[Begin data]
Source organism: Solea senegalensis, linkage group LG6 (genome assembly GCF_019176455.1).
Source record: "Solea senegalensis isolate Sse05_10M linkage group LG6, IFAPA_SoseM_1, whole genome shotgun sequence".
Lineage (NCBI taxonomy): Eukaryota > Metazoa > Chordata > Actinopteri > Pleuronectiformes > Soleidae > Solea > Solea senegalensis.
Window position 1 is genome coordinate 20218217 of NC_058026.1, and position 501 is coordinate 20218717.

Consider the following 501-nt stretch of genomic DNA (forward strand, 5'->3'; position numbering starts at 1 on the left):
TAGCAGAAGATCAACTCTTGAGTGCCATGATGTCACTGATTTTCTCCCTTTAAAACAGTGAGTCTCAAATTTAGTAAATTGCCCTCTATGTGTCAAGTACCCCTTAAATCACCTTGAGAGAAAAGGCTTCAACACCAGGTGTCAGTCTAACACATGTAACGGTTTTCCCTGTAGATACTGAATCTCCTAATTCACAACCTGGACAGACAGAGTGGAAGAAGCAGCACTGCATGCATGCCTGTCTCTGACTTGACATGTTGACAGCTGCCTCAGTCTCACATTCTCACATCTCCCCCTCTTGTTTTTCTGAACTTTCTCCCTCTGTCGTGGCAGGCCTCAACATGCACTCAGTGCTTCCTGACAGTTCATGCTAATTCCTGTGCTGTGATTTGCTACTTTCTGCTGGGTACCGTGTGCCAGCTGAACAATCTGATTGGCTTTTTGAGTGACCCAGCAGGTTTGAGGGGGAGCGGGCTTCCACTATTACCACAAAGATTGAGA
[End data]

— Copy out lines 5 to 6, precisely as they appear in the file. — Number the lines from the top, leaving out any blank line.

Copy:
Consider the following 501-nt stretch of genomic DNA (forward strand, 5'->3'; position numbering starts at 1 on the left):
TAGCAGAAGATCAACTCTTGAGTGCCATGATGTCACTGATTTTCTCCCTTTAAAACAGTGAGTCTCAAATTTAGTAAATTGCCCTCTATGTGTCAAGTACCCCTTAAATCACCTTGAGAGAAAAGGCTTCAACACCAGGTGTCAGTCTAACACATGTAACGGTTTTCCCTGTAGATACTGAATCTCCTAATTCACAACCTGGACAGACAGAGTGGAAGAAGCAGCACTGCATGCATGCCTGTCTCTGACTTGACATGTTGACAGCTGCCTCAGTCTCACATTCTCACATCTCCCCCTCTTGTTTTTCTGAACTTTCTCCCTCTGTCGTGGCAGGCCTCAACATGCACTCAGTGCTTCCTGACAGTTCATGCTAATTCCTGTGCTGTGATTTGCTACTTTCTGCTGGGTACCGTGTGCCAGCTGAACAATCTGATTGGCTTTTTGAGTGACCCAGCAGGTTTGAGGGGGAGCGGGCTTCCACTATTACCACAAAGATTGAGA